I was 19, had just been dumped by my fiance (“I love you, but I’m not in love with you. I don’t want this to change our relationship….”), and was feeling pretty down. One night, catching the bus home from work, a guy I’ll call Chong struck up a conversation with me. He seemed pretty nice, and, after a few days of riding the bus together and some nice conversations, he asked me out and I accepted. Since neither of us drove at the time, he suggested we double date with his best friend, who I’ll call Cheech. It sounded like a good idea.
We decided to go over to Windsor, Ontario for dinner then to a couple of nightclubs to dance. They picked me up first, then went to pick up Cheech’s girlfriend. When we got to Cheech’s girlfriend’s house, the two of them got into a huge screaming match on the front lawn. Chong was as mortified as I was, and kept apologizing, but never tried to break up the argument, which ended with Cheech getting back in the car and yelling, “Well, f**k you, b***ch!” as we drove off. I said we should call it a night and go home, but Cheech and Chong insisted everything was okay. “They argue like that all the time,” Chong whispered to me. Cheech, who seemed to have calmed down, remarked he was all right, that the argument was them breaking up, so the night would be his first as a free man. This was the moment I should’ve insisted on going home, but in a moment I’ll forever regret, I didn’t, and we headed to the border.
When we got to the bridge to Canada, Chong paid the toll. (Cheech said he didn’t have any change, and Chong refused my offer to pay.) When we got to the other side, the agent asked where we were going for the night.
“We’re going to Canada, man,” said Cheech, “Where do you think?”
Needless to say, we were told to pull over so Customs could inspect our vehicle. Chong and I asked Cheech what his problem was, and he claimed he was only joking. I asked Chong if his friend was always like this. He said no, that he was a stand-up, good guy…just as a Customs agent pulled a baggie with marijuana and some rolling papers out of Cheech’s glove compartment.
“Aww, man,” said Cheech in a loud, defiant voice, “That ain’t hardly a lot of weed…hell, it’s mostly seeds.”
They took us in to the office and separated us. I was led away by two women who told me they needed to do a search of my clothing. I’d never experienced anything like this (I’ve never used drugs, didn’t drink at the time because I was underage, have never been arrested or detained, don’t have a criminal record, and had never had any problems going to and from Canada up until this point), so I said okay and asked where the changing room was. They both looked at me, stone faced, and that’s when I realized what was coming next.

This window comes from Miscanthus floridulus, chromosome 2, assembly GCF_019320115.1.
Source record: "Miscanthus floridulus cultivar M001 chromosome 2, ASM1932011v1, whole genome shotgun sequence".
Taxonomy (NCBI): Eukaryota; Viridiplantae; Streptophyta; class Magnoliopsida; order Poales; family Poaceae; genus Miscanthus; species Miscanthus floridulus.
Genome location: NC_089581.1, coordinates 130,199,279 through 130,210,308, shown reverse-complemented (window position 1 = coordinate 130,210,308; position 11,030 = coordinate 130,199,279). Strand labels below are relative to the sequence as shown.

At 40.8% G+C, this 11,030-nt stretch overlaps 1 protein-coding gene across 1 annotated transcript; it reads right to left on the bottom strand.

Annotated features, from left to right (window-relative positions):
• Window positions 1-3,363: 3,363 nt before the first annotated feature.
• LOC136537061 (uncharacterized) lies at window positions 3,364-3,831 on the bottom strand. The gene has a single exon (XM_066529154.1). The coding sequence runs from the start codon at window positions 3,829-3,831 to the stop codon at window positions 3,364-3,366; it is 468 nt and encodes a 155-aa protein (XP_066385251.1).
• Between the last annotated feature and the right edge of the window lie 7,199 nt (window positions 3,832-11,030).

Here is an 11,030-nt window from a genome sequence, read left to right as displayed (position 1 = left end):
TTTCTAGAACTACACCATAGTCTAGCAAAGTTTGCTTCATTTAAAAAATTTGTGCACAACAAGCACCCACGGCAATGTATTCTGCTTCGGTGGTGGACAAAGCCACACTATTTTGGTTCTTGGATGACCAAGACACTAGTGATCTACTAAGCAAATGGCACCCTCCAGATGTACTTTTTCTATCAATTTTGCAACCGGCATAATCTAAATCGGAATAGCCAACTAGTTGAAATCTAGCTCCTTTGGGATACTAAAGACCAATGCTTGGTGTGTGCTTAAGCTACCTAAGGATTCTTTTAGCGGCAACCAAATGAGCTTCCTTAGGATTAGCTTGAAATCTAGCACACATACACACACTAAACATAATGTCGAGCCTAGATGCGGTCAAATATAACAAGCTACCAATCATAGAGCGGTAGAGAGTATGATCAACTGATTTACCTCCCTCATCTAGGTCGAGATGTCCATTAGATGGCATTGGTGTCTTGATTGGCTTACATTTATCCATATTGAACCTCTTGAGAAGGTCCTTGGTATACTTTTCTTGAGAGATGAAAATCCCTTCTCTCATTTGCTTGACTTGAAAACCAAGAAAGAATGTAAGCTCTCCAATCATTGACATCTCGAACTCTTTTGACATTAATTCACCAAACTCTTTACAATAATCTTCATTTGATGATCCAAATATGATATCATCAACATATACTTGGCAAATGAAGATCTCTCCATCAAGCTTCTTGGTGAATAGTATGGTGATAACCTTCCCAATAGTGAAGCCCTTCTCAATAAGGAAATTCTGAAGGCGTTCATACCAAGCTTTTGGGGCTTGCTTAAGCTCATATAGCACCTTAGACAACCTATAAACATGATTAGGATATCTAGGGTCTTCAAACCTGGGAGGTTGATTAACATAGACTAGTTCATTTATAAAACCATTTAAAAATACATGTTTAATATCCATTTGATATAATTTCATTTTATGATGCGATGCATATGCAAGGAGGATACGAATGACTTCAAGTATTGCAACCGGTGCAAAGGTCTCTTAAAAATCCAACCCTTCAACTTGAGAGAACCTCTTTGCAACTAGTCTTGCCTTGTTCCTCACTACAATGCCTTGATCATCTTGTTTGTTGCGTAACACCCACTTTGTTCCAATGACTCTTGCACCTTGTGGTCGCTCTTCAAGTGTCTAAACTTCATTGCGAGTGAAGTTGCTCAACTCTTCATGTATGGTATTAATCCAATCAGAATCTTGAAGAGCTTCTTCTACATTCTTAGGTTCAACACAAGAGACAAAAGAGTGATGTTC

One strip search and interrogation later (which included remarks like, “Just where the hell did you meet THOSE two, anyway?” and “I sure hope this is your first and last date with him….“), I was released into a waiting room where Chong was sitting. He’d been strip searched, too. He kept apologizing. I kept saying, “Apology accepted, take me home.” A few minutes later, Cheech came out into the waiting room, where he promptly tried to steal some brass hardware that mounted a document about “YOUR RIGHTS AND RESPONSIBILITIES” to the waiting room wall. (“Yo, dog, they got gold screws up in this mug!”) Chong smacked him on the head and told him to knock it off. I sat on the other side of the room, furious, frightened, and humiliated.
The border officials decided to let us go. We were denied entry into Canada that night and let off with a warning through some miracle. As we got in the car, I said only one thing: “Take me home.” I was too scared to ask the officials if I could call a cab and too embarrassed to try to call a friend or a family member for a ride. Chong kept apologizing. I kept saying, “Take me home.”
Finally, Cheech chimed in. “Yo, we know the car is clean now. Let’s try the tunnel!”
The last thing I ever said to Cheech was, “F**k you. Take me home. NOW.”
When we pulled up to my house, Chong insisted on walking me to the door, where he tried to give me good night kiss and was shocked when I pushed him away.
“Look,” he said as I unlocked the door, “I know this was bad, but I’m going to make it up to you on our next date.”
I slammed the door in his face.
Chong called me over and over again for a week afterward in an attempt to continue to apologize, but I refused to take his calls. Finally, my mom told me she was tired of him calling and that if hearing him out would end the calls, then that’s what would have to be done, so I against my better judgment, I took his call.
“I just wanted to say that I’m sorry. I know it was a bad night. But…I…can…..”
His voice trailed off, then there was silence for almost two minutes. He hadn’t hung up because I could still hear talking in the background. When I asked if everything was okay, he said he’d gotten distracted by a movie that was on TV at the time. There was a topless scene, and the women were so naked and beautiful, he said.
I hung up, and told my mom if Chong ever called back, tell him I’d died.